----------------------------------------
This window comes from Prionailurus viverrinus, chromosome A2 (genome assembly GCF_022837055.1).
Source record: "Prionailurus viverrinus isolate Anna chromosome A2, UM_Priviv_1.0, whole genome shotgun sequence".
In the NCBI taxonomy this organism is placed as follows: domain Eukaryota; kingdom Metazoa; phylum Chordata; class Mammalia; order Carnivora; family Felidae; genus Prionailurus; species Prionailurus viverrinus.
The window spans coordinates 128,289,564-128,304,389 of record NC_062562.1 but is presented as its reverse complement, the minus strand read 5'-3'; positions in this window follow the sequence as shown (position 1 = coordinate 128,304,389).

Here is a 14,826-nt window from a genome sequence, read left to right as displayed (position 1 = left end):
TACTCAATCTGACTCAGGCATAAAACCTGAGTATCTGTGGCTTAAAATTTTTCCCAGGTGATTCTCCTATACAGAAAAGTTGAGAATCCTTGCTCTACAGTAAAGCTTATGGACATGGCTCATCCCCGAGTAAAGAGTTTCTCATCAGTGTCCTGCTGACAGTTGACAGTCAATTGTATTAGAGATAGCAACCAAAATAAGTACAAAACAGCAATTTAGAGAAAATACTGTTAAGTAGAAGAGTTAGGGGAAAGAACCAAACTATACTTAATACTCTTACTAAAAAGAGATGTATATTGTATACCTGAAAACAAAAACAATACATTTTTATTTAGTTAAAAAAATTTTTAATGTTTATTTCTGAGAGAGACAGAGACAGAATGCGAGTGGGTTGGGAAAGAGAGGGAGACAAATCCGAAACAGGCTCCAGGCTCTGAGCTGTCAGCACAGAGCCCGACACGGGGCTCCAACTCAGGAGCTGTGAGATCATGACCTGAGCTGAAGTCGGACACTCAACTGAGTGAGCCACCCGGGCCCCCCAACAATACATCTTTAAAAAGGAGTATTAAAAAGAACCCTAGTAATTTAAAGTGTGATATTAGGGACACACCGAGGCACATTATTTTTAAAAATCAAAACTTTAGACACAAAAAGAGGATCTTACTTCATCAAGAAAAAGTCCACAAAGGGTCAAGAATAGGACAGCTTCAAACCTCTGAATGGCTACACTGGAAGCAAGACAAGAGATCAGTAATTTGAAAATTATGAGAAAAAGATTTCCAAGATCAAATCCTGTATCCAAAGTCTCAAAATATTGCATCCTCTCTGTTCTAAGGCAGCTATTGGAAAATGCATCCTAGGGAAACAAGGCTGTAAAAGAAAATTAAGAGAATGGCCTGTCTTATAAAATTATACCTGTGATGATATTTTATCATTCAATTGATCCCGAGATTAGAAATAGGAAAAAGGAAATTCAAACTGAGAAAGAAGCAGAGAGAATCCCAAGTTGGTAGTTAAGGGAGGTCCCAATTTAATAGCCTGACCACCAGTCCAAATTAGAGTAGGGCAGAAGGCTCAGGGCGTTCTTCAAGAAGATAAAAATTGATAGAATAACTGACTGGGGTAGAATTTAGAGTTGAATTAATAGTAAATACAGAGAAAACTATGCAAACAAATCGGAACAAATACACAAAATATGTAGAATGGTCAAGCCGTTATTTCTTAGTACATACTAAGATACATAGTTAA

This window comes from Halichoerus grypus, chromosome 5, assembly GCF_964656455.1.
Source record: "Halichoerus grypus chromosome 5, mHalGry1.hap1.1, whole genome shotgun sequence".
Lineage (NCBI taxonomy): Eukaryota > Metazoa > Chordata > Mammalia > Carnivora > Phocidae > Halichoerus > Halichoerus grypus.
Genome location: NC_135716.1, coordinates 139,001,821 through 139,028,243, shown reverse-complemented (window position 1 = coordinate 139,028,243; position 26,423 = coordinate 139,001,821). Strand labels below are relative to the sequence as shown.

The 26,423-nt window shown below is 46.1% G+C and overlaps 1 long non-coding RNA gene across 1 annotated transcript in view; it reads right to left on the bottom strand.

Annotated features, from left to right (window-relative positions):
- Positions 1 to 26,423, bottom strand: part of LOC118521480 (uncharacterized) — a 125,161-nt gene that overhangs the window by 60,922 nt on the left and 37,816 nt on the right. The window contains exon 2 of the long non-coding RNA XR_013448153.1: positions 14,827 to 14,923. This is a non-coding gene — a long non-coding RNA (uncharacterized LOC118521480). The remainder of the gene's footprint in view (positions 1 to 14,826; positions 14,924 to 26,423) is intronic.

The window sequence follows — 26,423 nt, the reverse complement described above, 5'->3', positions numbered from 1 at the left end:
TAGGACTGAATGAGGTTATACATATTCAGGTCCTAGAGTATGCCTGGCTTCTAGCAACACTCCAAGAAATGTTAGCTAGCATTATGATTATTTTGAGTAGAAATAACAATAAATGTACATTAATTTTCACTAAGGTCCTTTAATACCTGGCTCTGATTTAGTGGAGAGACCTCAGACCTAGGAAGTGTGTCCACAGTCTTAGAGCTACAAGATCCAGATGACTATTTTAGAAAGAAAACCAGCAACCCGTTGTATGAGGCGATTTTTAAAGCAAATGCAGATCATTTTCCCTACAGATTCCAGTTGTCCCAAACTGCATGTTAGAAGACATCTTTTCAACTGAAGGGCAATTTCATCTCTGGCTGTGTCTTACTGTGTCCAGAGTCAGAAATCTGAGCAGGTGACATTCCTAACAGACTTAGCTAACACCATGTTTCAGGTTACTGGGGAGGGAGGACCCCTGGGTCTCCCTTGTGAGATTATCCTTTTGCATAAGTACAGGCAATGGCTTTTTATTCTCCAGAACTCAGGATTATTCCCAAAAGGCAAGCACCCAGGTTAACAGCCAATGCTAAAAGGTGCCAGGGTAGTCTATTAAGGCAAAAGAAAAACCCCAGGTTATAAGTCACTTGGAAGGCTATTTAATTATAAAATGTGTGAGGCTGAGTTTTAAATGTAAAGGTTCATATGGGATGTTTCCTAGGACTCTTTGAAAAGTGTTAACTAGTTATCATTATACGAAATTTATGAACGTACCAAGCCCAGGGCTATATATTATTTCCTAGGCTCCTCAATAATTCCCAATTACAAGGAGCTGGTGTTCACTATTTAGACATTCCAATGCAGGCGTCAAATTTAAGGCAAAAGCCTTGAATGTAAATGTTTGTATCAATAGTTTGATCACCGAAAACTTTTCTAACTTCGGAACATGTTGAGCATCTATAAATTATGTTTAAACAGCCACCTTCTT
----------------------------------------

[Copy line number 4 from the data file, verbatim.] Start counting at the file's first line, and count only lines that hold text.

The window spans coordinates 128,289,564-128,304,389 of record NC_062562.1 but is presented as its reverse complement, the minus strand read 5'-3'; positions in this window follow the sequence as shown (position 1 = coordinate 128,304,389).